Queen Elizabeth II reigns but does not govern. Nevertheless, her duties and responsibilities are manifold and burdensome. In this new book, the prolific popular historian Christopher Hibbert recounts what the British sovereign's work entails and describes how monarchs from Victoria to Elizabeth have done that work. He reveals what happens at Buckingham Palace besides the changing of he guard.
Half of "The Court of St. Jame's (the palace in London where the accession of a new sovereign is proclaimed) deals with the reigning monarch, half with her predecessors. Hibbert discusses their personalities and relationships with their political ministers; he examines the organization and operation of the royal household, court ceremonies, the awarding of honors and -- touchiest of issues -- royal finances.
The tiny 18-year-old girl who in 1837 was proclaimed Queen Victoria gave those who attended the first privy council of her reign an impression of tractability. Shy she undoubtedly was, but tractable she wasn't. That by Victoria's day the monarchy had lost nearly all its political power was clear to almost everyone but her. As queen she proved "as difficult, tiresome and demanding as she was conscientious, capable and effective."
The role of buffer between the queen and those who had business with her -- such as Gladstone, whom she disliked, and Disraeli, whom she adored -- fell to her private secretary. The most estimable of these officials, Col. Henry Ponsonby, had all the virtues that serving his difficult employer required: a knowledge of the world, wit, tact, a gift for languages and for writing -- and the patience of a saint.
Hibbert looks at Queen Victoria's household mainly through Ponsonby's eyes. A pall fell over the court with the death of Prince Albert, whose great influence in the affairs of the crown caused his wife to be known as Queen Albetine. Henceforth, to dine with the queen was an invitation to be dreaded. Dinners, Ponsonby remembered, were "appallingly dull," the "most depressing functions" he had ever attended.
Edward VII restored gaiety to court life as he swept away the staggering accumulations of his mother's long life. Best known as a pleasure-seeking and faintly dissolute monarch, he nevertheless took seriously his duties as king. But his sense of frustration also measured the powerlessness at which the monarchy had arrived. Railing at his ministers' failure to keep him adequately informed, he also knew that in the end he had to give way to them. King at a time of intense social unrest at home and dire troubles in Ireland, he died believing his son would be the last royal ruler of England.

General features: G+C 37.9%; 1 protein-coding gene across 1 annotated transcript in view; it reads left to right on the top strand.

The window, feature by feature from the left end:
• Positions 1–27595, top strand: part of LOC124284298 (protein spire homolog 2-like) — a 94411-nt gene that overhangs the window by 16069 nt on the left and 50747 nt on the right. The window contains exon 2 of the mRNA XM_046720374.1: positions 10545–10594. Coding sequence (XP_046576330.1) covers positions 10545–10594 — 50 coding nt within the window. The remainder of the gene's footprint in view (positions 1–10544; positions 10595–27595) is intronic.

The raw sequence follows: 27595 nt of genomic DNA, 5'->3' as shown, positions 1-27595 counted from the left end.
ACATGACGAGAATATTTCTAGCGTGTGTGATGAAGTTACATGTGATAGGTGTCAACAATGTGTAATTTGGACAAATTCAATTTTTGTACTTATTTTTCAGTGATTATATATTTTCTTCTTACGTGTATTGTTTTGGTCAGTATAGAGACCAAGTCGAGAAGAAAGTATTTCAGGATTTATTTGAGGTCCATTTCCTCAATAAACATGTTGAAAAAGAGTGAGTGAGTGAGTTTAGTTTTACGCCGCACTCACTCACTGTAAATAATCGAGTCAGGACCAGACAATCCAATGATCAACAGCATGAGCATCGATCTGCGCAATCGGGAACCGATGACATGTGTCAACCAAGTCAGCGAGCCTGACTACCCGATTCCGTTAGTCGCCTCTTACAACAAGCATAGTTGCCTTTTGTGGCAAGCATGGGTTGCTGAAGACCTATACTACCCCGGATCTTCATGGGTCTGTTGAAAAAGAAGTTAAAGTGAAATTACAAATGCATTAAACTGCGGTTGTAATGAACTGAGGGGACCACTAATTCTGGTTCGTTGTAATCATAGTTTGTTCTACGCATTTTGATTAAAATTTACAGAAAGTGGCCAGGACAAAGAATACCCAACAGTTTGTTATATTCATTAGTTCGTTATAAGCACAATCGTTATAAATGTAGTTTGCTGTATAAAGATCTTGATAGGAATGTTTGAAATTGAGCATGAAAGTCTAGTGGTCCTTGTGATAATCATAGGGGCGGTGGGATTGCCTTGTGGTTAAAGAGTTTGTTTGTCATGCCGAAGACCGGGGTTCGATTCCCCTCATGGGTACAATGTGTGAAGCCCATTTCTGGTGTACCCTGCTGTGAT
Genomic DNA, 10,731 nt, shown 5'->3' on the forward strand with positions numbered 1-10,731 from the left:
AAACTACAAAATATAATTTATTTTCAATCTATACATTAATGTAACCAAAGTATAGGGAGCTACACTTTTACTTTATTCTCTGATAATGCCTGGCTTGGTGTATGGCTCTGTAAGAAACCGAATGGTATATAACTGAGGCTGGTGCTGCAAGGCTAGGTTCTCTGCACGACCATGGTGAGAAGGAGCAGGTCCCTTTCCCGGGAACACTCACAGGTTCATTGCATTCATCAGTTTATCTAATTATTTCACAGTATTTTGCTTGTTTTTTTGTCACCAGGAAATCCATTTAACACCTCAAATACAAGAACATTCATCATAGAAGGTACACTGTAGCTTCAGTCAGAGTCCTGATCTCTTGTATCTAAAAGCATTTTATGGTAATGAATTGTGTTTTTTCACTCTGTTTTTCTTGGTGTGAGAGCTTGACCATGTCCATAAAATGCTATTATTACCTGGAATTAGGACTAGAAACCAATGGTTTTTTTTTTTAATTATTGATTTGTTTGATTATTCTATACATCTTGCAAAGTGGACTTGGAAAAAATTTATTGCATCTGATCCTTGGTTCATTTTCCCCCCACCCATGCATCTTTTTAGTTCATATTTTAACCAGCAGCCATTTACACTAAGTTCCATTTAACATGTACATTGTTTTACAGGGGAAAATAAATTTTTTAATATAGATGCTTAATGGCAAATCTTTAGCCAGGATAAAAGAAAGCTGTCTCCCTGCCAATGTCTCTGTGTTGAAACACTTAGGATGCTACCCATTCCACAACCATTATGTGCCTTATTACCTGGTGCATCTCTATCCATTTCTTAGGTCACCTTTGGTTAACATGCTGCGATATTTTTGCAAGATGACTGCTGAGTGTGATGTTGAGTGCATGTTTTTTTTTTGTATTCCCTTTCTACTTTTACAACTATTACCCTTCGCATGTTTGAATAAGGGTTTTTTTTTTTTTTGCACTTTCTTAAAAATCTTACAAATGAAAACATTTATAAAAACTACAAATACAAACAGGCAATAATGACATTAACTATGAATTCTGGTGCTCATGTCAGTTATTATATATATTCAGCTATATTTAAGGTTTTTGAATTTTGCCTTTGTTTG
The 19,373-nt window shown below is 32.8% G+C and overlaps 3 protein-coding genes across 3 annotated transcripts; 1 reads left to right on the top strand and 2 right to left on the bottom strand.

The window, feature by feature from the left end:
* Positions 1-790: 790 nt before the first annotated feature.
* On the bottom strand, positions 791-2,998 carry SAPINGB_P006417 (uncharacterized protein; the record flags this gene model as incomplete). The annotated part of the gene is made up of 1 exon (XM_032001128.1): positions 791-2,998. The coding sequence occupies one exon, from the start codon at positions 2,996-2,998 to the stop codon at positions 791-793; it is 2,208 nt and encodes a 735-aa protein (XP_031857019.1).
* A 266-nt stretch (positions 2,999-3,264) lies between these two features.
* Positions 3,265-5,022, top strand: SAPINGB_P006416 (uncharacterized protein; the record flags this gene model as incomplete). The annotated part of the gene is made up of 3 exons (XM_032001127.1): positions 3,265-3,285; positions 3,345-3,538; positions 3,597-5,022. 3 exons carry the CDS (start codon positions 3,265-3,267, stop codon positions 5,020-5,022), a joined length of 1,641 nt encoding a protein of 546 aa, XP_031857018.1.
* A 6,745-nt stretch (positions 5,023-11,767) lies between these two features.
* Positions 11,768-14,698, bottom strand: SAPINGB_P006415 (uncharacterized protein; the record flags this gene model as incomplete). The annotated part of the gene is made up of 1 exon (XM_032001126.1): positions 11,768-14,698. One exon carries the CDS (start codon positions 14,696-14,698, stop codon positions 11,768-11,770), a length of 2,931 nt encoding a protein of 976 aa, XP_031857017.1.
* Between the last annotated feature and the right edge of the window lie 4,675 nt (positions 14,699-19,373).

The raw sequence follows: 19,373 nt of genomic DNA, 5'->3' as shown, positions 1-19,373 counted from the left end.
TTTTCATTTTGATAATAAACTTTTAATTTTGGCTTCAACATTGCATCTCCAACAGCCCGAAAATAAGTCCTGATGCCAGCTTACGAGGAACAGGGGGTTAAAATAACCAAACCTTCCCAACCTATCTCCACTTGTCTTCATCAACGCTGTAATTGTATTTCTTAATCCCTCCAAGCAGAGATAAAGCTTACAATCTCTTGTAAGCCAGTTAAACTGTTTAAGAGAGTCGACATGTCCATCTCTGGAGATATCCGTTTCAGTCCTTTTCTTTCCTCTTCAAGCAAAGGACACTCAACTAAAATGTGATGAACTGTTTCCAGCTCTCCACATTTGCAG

Hibbert is an excellent storyteller, a talent displayed to good effect in his rendering of the monarchy's one genuine crisis in this century, the abdication of the hapless Edward VIII. The crisis that made this king of England into the duke of Windsor combined high politics with low gossip, the stuff of treaties in political science with details of the kind that recommend themselves to People magazine.
Elsewhere in Hibbert's book, however, the consequential and the inconsequential don't mix together as well. Monarchy buffs may devour every crumb of information on such ceremonies as attend the appointment of bishops; others may take Melbourne's view of these affairs: "I believe the bishops die to vex me." Much of Hibbert's description of the queen's household reads like a rather dreary guidebook for tours that are never going to be permitted to take place. His portrait of the reigning monarch would be unlikely to distress the the most loyal member of her staff -- such is the price, perhaps, of gaining entree into Buckingham Palace. The last chapters -- except the one on royal finances, in which Hibbert points out that the popularity of republican government soars every time an increase in royal expenditures is proposed -- take on flattened-out, official tone.
Hibbert has an eye for mordant quotations. Of King George V, his biographer Harold Nicolson complained that "for 17 years he did nothing but kill animals and stick in stamps." Of his relationship with Queen Elizabeth ii, the late Richard Crossman wrote, "She finds me boring and I find her boring and I think it is a great relief I don't have to see her."
"The Court of St. Jame's" can't be recommended for its quotations any more than raisin bread can be recommended soley for the raisins. In the end, the book is concerned more with what goes on backstairs at Buckingham Palace than with how the soverein perfoms his duties as head of state. Backstairs, as numerous books on the White House have shown, can be an entertaining place.